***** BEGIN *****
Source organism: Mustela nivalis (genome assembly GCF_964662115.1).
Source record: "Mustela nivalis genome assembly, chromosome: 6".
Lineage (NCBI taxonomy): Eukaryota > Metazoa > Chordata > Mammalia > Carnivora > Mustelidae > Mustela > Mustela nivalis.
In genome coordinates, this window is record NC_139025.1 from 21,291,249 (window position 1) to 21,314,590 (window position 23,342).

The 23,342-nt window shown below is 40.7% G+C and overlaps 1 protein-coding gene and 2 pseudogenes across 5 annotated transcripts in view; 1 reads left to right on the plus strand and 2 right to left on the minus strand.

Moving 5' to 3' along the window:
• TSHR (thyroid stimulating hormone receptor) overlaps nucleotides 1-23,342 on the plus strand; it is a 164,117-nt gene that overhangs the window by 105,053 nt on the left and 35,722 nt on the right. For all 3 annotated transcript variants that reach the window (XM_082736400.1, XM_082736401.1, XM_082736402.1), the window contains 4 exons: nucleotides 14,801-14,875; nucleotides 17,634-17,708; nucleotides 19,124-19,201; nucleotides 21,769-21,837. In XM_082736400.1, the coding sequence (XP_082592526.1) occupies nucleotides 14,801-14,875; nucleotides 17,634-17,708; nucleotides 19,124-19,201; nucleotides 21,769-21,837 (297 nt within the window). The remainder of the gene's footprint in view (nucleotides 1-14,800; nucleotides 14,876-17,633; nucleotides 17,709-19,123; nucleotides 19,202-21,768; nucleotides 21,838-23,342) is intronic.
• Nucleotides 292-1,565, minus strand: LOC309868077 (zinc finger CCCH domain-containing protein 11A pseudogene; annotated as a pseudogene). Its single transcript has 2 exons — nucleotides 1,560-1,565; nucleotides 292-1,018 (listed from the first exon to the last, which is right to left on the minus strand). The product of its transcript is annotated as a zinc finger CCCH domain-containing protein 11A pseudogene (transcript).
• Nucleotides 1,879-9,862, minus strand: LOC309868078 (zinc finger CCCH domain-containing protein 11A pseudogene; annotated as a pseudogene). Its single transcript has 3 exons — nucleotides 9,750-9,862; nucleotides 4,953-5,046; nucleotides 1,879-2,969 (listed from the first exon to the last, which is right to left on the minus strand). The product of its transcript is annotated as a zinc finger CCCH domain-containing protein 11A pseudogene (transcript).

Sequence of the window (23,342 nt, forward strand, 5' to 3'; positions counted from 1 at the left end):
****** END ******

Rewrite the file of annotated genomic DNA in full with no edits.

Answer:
Source organism: Mustela nivalis (genome assembly GCF_964662115.1).
Source record: "Mustela nivalis genome assembly, chromosome: 6".
Lineage (NCBI taxonomy): Eukaryota > Metazoa > Chordata > Mammalia > Carnivora > Mustelidae > Mustela > Mustela nivalis.
In genome coordinates, this window is record NC_139025.1 from 21,291,249 (window position 1) to 21,314,590 (window position 23,342).

The 23,342-nt window shown below is 40.7% G+C and overlaps 1 protein-coding gene and 2 pseudogenes across 5 annotated transcripts in view; 1 reads left to right on the plus strand and 2 right to left on the minus strand.

Moving 5' to 3' along the window:
• TSHR (thyroid stimulating hormone receptor) overlaps nucleotides 1-23,342 on the plus strand; it is a 164,117-nt gene that overhangs the window by 105,053 nt on the left and 35,722 nt on the right. For all 3 annotated transcript variants that reach the window (XM_082736400.1, XM_082736401.1, XM_082736402.1), the window contains 4 exons: nucleotides 14,801-14,875; nucleotides 17,634-17,708; nucleotides 19,124-19,201; nucleotides 21,769-21,837. In XM_082736400.1, the coding sequence (XP_082592526.1) occupies nucleotides 14,801-14,875; nucleotides 17,634-17,708; nucleotides 19,124-19,201; nucleotides 21,769-21,837 (297 nt within the window). The remainder of the gene's footprint in view (nucleotides 1-14,800; nucleotides 14,876-17,633; nucleotides 17,709-19,123; nucleotides 19,202-21,768; nucleotides 21,838-23,342) is intronic.
• Nucleotides 292-1,565, minus strand: LOC309868077 (zinc finger CCCH domain-containing protein 11A pseudogene; annotated as a pseudogene). Its single transcript has 2 exons — nucleotides 1,560-1,565; nucleotides 292-1,018 (listed from the first exon to the last, which is right to left on the minus strand). The product of its transcript is annotated as a zinc finger CCCH domain-containing protein 11A pseudogene (transcript).
• Nucleotides 1,879-9,862, minus strand: LOC309868078 (zinc finger CCCH domain-containing protein 11A pseudogene; annotated as a pseudogene). Its single transcript has 3 exons — nucleotides 9,750-9,862; nucleotides 4,953-5,046; nucleotides 1,879-2,969 (listed from the first exon to the last, which is right to left on the minus strand). The product of its transcript is annotated as a zinc finger CCCH domain-containing protein 11A pseudogene (transcript).

Sequence of the window (23,342 nt, forward strand, 5' to 3'; positions counted from 1 at the left end):